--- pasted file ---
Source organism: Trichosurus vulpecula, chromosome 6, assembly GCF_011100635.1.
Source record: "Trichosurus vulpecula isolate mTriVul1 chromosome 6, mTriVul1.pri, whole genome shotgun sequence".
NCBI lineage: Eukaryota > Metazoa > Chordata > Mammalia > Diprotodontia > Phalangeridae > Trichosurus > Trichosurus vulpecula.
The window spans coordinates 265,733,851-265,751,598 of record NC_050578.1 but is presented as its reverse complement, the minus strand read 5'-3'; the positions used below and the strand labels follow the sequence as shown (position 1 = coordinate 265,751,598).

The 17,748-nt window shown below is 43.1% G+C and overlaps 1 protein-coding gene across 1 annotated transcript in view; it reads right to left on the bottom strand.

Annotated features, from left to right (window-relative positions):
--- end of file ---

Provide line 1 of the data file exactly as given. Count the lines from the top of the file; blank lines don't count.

Source organism: Trichosurus vulpecula, chromosome 6, assembly GCF_011100635.1.